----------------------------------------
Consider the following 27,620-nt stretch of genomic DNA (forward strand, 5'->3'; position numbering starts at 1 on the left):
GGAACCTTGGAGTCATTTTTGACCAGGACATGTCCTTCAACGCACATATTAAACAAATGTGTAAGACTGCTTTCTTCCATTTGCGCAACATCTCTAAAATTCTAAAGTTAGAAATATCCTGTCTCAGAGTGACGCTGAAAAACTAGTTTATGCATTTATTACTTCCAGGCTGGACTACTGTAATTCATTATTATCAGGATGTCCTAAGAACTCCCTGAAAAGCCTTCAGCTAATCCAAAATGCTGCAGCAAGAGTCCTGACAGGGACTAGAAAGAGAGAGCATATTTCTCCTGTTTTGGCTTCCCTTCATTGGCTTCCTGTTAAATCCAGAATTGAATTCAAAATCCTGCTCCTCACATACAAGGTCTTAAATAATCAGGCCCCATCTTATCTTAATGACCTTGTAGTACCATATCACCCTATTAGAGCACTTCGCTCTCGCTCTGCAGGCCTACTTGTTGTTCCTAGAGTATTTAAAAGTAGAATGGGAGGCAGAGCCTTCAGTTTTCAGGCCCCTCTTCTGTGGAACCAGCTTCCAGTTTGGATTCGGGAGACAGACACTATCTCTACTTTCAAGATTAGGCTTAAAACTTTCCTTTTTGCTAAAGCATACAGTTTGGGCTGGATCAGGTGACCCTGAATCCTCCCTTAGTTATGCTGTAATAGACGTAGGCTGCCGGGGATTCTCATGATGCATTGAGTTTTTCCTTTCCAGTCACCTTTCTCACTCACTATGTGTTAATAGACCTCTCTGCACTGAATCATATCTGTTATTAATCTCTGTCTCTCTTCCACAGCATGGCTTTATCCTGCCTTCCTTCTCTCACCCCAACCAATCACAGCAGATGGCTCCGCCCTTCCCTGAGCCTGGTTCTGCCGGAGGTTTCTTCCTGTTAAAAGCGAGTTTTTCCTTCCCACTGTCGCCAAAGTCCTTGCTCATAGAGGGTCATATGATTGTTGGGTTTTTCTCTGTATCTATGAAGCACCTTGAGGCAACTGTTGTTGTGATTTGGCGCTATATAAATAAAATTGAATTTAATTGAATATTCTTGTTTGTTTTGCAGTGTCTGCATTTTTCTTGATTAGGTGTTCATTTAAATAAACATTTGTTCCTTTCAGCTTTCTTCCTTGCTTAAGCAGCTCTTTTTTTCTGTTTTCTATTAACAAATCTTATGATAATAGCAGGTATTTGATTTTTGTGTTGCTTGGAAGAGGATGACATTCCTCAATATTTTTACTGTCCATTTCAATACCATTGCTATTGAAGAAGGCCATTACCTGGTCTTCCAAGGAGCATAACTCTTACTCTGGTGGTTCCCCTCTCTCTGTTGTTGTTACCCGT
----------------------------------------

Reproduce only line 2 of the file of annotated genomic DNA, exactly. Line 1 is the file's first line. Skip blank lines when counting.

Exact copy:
GGAACCTTGGAGTCATTTTTGACCAGGACATGTCCTTCAACGCACATATTAAACAAATGTGTAAGACTGCTTTCTTCCATTTGCGCAACATCTCTAAAATTCTAAAGTTAGAAATATCCTGTCTCAGAGTGACGCTGAAAAACTAGTTTATGCATTTATTACTTCCAGGCTGGACTACTGTAATTCATTATTATCAGGATGTCCTAAGAACTCCCTGAAAAGCCTTCAGCTAATCCAAAATGCTGCAGCAAGAGTCCTGACAGGGACTAGAAAGAGAGAGCATATTTCTCCTGTTTTGGCTTCCCTTCATTGGCTTCCTGTTAAATCCAGAATTGAATTCAAAATCCTGCTCCTCACATACAAGGTCTTAAATAATCAGGCCCCATCTTATCTTAATGACCTTGTAGTACCATATCACCCTATTAGAGCACTTCGCTCTCGCTCTGCAGGCCTACTTGTTGTTCCTAGAGTATTTAAAAGTAGAATGGGAGGCAGAGCCTTCAGTTTTCAGGCCCCTCTTCTGTGGAACCAGCTTCCAGTTTGGATTCGGGAGACAGACACTATCTCTACTTTCAAGATTAGGCTTAAAACTTTCCTTTTTGCTAAAGCATACAGTTTGGGCTGGATCAGGTGACCCTGAATCCTCCCTTAGTTATGCTGTAATAGACGTAGGCTGCCGGGGATTCTCATGATGCATTGAGTTTTTCCTTTCCAGTCACCTTTCTCACTCACTATGTGTTAATAGACCTCTCTGCACTGAATCATATCTGTTATTAATCTCTGTCTCTCTTCCACAGCATGGCTTTATCCTGCCTTCCTTCTCTCACCCCAACCAATCACAGCAGATGGCTCCGCCCTTCCCTGAGCCTGGTTCTGCCGGAGGTTTCTTCCTGTTAAAAGCGAGTTTTTCCTTCCCACTGTCGCCAAAGTCCTTGCTCATAGAGGGTCATATGATTGTTGGGTTTTTCTCTGTATCTATGAAGCACCTTGAGGCAACTGTTGTTGTGATTTGGCGCTATATAAATAAAATTGAATTTAATTGAATATTCTTGTTTGTTTTGCAGTGTCTGCATTTTTCTTGATTAGGTGTTCATTTAAATAAACATTTGTTCCTTTCAGCTTTCTTCCTTGCTTAAGCAGCTCTTTTTTTCTGTTTTCTATTAACAAATCTTATGATAATAGCAGGTATTTGATTTTTGTGTTGCTTGGAAGAGGATGACATTCCTCAATATTTTTACTGTCCATTTCAATACCATTGCTATTGAAGAAGGCCATTACCTGGTCTTCCAAGGAGCATAACTCTTACTCTGGTGGTTCCCCTCTCTCTGTTGTTGTTACCCGT